This is the latest in a multi-part series of columns about memorable deer that stand out from decades of whitetail hunting.
The Second Day Buck
Opening day of West Virginia deer firearms season is a yearly event that I have looked forward to since before I was old enough to even carry a gun. It is still one of my favorite days of the year. I’ve missed very few of them in the last 50 years or so. But sometimes other things in life have taken priority.
In the mid 1990’s, my daughter, Caitlin Shambaugh, was a little girl struggling with some health problems. She was having a lot of cold/sinus issues, ear infections, and had even had pneumonia several times. Her pediatrician recommended she have her tonsils removed and tubes put in her ears to help correct these problems. So, the surgery was scheduled for — you guessed it — opening day of deer season! I definitely would not be hunting that day, or even thinking about it. Even though I was convinced that the procedure was the best course of action, and low risk, I was terrified for Caitlin to have this surgery.
Thankfully, the procedure was very successful, and later proved to be extremely helpful for her. She was only in the hospital for one night, was released the next morning, and happily settled in back home by 11 a.m.
With deer season in, and things all secure at home, by about 11:30 that morning, I grabbed my gear and was headed for the woods.
It was a mild, sunny afternoon for late November. It seemed like I had no sooner gotten settled into my stand when I spotted a big doe walking slowly along a trail on the ridge across from me. Following the doe, was a nice 8-point buck. My old 77 Ruger barked, and the buck dropped on the spot. When I looked at my watch, it was just before 1 p.m. I had been in the woods for less than an hour.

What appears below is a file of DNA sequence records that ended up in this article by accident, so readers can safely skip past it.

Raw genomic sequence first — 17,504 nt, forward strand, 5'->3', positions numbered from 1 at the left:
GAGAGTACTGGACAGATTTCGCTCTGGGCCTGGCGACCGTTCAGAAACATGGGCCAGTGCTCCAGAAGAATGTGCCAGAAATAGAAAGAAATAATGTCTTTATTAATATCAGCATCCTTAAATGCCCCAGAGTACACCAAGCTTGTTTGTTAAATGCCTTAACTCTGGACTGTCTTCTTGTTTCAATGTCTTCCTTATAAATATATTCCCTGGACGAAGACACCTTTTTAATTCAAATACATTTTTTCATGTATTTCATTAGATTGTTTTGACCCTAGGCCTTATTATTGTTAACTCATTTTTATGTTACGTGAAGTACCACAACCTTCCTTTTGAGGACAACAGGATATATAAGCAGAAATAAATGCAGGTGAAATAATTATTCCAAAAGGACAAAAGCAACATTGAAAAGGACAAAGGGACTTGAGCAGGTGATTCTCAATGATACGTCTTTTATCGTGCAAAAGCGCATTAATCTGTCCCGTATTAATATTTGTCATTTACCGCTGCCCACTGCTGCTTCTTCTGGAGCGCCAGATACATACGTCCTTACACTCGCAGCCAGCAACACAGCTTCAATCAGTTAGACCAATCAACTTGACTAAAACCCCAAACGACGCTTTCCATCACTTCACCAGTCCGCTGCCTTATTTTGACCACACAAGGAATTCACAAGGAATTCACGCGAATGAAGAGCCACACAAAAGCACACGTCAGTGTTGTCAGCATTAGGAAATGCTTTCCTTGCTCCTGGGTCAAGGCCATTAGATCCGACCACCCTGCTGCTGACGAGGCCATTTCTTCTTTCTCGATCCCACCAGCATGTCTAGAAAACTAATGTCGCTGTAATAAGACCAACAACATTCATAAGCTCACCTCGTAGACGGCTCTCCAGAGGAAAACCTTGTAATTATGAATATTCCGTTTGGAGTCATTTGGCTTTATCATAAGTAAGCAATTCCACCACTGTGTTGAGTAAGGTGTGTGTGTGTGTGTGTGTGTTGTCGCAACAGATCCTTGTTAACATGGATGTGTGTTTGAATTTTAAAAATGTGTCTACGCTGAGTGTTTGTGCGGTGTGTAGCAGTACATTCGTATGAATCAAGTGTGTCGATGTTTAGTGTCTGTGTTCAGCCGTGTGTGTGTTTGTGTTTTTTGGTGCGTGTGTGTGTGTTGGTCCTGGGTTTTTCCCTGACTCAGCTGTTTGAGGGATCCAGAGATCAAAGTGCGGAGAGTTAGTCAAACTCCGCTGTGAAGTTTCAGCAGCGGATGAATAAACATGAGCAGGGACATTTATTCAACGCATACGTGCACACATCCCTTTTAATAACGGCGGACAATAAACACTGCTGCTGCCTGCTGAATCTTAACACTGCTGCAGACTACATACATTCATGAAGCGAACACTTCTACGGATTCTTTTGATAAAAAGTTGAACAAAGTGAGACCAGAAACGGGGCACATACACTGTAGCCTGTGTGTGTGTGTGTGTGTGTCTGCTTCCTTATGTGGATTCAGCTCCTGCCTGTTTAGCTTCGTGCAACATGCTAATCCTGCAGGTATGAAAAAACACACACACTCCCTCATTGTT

I vividly remember the overwhelming emotions of that moment. Of course, I had tremendous feelings of gratitude that things had gone so well for my little girl. I also felt very fortunate to be able to get into the woods so soon. I felt even more fortunate to have been blessed so quickly with such a nice buck, after missing opening day.
Many different things can make a hunt memorable — an exceptional animal, beautiful country, good luck, bad luck, etc. But if a person lives the outdoor lifestyle, sometimes events surrounding a hunt can leave even more of an impression than the hunt itself. In this case, hunting, or taking a deer, was not a priority until much more important things were resolved. But as soon as everyone was doing well at home, the hunt was back on. It really is a way of life for many folks.
I will always remember the range of emotions I felt during the events leading up to that hunt and will always feel especially grateful for The Second Day Buck.
Wade Shambaugh has lived in Morgan County his whole life and is a lifelong outdoorsman.